Canada’s Senate has given final passage to the federal government’s bill to legalise recreational cannabis - though Canadians will have to wait at least a few months to legally buy it.
Prime Minister Justin Trudeau’s government had hoped to make cannabis legal by July 1, but the government has said provincial and territorial governments will need eight to 12 weeks following Senate passage and royal assent to prepare for retail sales.
Trudeau’s cabinet is expected to decide a legalisation date in early or mid-September.
The law makes Canada the second country to have a nationwide, legal marijuana market, after Uruguay and each province will come up with rules for its sale.
The bill was passed in the Senate by a vote of 52-29 on Tuesday.
Independent Senator Tony Dean, who sponsored the bill in the upper house, said: “We have seen in the Senate tonight a historic vote that ends 90 years of prohibition of cannabis in this country, 90 years of needless criminalisation, 90 years of a just-say-no approach to drugs that hasn’t worked.”
Canada is the largest developed country to end a nationwide prohibition on marijuana use.
In the neighbouring US, nine states and the District of Columbia have legalised marijuana. California, home to one in eight Americans, launched the United States’ biggest legal marijuana marketplace on January 1.
The Canadian government largely followed the advice of a marijuana task force headed by former Liberal health minister Anne McLellan, as well as that of former Toronto police chief Bill Blair, who is the parliamentary secretary to the justice minister.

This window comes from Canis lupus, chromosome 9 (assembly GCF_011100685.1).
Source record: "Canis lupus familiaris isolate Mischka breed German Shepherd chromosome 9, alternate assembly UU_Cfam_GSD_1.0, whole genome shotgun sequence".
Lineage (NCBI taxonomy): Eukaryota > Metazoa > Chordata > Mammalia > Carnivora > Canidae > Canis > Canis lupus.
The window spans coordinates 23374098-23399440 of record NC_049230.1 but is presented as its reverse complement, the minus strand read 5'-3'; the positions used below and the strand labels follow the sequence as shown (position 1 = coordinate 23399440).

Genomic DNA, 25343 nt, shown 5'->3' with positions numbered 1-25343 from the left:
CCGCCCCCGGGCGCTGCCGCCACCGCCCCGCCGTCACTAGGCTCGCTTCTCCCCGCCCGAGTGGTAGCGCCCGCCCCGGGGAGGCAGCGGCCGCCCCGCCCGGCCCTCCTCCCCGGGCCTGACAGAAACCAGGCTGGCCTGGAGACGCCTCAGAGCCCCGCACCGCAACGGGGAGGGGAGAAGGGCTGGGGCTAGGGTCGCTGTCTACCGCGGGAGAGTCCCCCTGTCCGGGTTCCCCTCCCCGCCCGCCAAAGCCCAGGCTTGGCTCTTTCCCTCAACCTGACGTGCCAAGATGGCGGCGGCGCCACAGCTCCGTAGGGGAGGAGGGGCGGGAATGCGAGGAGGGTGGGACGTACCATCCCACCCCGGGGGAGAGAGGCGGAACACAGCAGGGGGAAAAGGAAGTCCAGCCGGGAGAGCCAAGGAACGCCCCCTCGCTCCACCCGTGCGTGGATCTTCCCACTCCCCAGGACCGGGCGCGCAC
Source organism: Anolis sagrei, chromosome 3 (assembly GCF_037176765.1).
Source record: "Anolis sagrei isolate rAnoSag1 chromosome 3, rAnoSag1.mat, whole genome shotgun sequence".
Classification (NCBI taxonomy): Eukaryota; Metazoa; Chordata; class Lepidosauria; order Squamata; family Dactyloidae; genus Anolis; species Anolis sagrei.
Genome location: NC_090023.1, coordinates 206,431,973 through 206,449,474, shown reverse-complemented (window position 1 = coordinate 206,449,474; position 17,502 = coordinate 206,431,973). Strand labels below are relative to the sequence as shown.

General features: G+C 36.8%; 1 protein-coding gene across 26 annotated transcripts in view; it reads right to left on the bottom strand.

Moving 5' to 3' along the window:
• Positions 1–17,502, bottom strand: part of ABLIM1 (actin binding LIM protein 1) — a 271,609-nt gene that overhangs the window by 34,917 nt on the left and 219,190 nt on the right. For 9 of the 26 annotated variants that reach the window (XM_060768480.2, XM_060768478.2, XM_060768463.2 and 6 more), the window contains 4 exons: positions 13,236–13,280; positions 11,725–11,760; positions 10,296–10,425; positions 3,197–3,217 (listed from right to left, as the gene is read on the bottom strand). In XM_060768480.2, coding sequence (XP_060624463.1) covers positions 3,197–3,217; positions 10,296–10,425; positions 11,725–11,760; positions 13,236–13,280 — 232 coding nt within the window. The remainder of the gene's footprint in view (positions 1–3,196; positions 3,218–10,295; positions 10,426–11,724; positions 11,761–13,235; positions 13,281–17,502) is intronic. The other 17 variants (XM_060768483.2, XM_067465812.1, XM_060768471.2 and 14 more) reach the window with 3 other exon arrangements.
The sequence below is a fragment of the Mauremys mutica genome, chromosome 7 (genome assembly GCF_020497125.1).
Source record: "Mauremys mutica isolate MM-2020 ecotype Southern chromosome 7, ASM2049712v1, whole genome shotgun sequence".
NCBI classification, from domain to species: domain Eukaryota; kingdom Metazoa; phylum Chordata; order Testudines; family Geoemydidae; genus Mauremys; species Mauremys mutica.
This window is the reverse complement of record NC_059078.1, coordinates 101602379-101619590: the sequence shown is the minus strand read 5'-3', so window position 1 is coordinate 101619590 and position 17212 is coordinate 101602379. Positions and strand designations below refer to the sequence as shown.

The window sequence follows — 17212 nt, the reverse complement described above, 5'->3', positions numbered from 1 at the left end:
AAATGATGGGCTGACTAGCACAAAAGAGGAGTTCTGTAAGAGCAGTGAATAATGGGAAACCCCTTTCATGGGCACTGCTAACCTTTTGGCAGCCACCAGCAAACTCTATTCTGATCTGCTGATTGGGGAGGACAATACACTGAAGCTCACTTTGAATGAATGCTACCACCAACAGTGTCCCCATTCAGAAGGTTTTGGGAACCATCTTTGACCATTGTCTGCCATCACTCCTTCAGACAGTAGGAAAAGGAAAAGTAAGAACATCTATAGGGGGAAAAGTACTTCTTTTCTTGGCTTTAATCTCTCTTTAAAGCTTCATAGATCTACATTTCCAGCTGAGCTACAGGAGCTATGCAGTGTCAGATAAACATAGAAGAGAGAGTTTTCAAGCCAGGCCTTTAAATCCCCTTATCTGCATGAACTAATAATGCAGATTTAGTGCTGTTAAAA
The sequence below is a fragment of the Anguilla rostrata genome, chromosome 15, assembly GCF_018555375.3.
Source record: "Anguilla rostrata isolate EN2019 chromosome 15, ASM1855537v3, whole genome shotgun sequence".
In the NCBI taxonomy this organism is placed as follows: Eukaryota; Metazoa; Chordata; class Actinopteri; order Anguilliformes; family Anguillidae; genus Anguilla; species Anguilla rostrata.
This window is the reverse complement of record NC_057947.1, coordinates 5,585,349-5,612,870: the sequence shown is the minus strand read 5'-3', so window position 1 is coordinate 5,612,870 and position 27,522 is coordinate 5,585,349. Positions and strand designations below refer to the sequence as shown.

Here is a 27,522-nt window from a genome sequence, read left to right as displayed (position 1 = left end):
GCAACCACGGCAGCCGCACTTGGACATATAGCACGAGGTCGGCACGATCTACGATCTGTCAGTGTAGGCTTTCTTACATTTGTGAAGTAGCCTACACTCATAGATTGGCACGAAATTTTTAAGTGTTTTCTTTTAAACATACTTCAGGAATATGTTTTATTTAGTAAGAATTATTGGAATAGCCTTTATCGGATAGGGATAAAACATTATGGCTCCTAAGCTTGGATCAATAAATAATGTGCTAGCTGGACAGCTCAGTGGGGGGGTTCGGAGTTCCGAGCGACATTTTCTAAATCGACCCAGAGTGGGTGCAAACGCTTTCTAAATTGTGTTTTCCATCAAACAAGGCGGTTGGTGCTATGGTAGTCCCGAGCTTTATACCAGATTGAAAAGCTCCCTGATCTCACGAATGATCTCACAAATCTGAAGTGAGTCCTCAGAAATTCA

The task force recommended adults be allowed to carry up to 30 grams of marijuana and grow up to four plants. It also said marijuana should not be sold in the same location as alcohol or tobacco.
The most controversial aspect of Canada’s move has been setting the minimum age for use at 18 or 19, depending on the province - lower than in US states that have embraced legalisation.
Advocates argued that putting the limit at 21 would encourage a black market and drive youths into the hands of criminals. But some health experts have worried that the lower age will encourage use of a substance that can have long-term consequences on still-maturing brains.
Conservative senators, including Leo Housakos of Wellington, remain staunchly opposed to legalisation.
“We’re going to have all those involved in illegal marijuana peddling right now becoming large corporation,” Housakos said.
“When you normalise the use of marijuana and you’re a young person and you had certain reservations because of the simple fact that it was illegal, there’s, I believe, a propensity to have somebody be more inclined to use it.”